Articles of Interest
Dear Clergy, Religious, Pastoral Administrators, and other Friends:
Catholics tend to be extremely generous in performing acts of Charity, and certainly our Faith calls us to continue and to ever grow in our outreach to others in Charity. However, Charity is just ONE BRANCH, or one of the TWO FEET of CATHOLIC SOCIAL ACTION. The other foot is JUSTICE, which involves the changing of unjust structures. Please reference "Communities of Salt and Light" by the USCCB, for example. http://www.usccb.org/sdwp/saltandlight090416.shtml
St. Michael's Parish in Suttons Bay has begun a rather remarkable PARISH MICROFINANCING project. Attached is an "update flyer" the Justice and Peace Commission of St. Michael's has recently published to its members to provide an update on the status of the project. MICROFINANCE is highly supported by the Catholic Church as it seeks to change the structure of current banking methods by allowing the poor, who normally cannot obtain loans, to obtain financing. These loans respect the Dignity of the people taking the loans, and enable them to help lift themselves and their families out of poverty. Microfinance is a work of Justice in the eyes of our faith.
I offer the flyer below to you with the permission of the Justice and Peace Commission of St. Michael's Parish, Suttons Bay. It is intended as a working example of a justice project that one of our parishes is accomplishing as a result of their own formation and education in Catholic Social Teaching.
USCCB Campus Website
The Department of Justice, Peace and Human Development of the United States Conference of Catholic Bishops (USCCB) has recently announced the launch of a new website to help campus ministers and college students promote Catholic social teaching on campus. IT WILL ALSO BE PARTICULARLY USEFUL IN OUR CATHOLIC SCHOOLS. The website, Transforming Our World: Our Catholic Faith in Action, is at www.usccb.org/campus and includes Catholic social teaching, prayer materials, small group resources, tools for action, and multimedia such as videos and podcasts. A press release about the website is attached and provides additional information about the origins of the website.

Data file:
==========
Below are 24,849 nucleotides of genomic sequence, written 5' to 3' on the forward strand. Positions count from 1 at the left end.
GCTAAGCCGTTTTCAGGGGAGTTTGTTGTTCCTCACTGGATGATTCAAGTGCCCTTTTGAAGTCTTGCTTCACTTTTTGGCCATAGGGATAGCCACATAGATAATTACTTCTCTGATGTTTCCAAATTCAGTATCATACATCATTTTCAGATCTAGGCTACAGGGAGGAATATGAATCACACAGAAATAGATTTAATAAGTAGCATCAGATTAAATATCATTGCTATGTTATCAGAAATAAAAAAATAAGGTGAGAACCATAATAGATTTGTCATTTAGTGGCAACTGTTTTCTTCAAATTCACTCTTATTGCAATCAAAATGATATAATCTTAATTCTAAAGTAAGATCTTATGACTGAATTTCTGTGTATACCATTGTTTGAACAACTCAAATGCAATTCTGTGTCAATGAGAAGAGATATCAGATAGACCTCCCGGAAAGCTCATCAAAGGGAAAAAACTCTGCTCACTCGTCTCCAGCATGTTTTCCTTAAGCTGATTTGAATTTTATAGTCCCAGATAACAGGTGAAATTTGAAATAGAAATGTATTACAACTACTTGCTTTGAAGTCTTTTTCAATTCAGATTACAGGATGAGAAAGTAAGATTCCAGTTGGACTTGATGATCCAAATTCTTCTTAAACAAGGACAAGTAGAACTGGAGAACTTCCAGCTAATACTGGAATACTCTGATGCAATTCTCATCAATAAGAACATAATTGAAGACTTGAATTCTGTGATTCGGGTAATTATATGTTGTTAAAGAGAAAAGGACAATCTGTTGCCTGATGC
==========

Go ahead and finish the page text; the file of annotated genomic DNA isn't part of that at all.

Please spread the word in your parishes, Catholic schools, campus ministers and young people in your diocese by sharing this site with your list serves. While the website is oriented to youth, it is well done and can readily be useful to most any adult or adult group as well. Please check it out!
Why is Haiti so poor?
With the devastating earthquake that has struck Haiti recently, the island nation has become the focus of international emergency aid which is so sorely needed. While incredible amounts of disaster-relief will be needed in Haiti for a very long time to come, more can be done. The international community has become accustomed to the fact that Haiti already was incredibly poor before the earthquake occurred. But that same community (i.e., everyone outside of Haiti) has seldom inquired into the CAUSES of Haiti's extreme poverty. Asking that sort of question begins to mark the transition from CHARITY to JUSTICE, which are the TWO FEET OF CATHOLIC SOCIAL ACTION.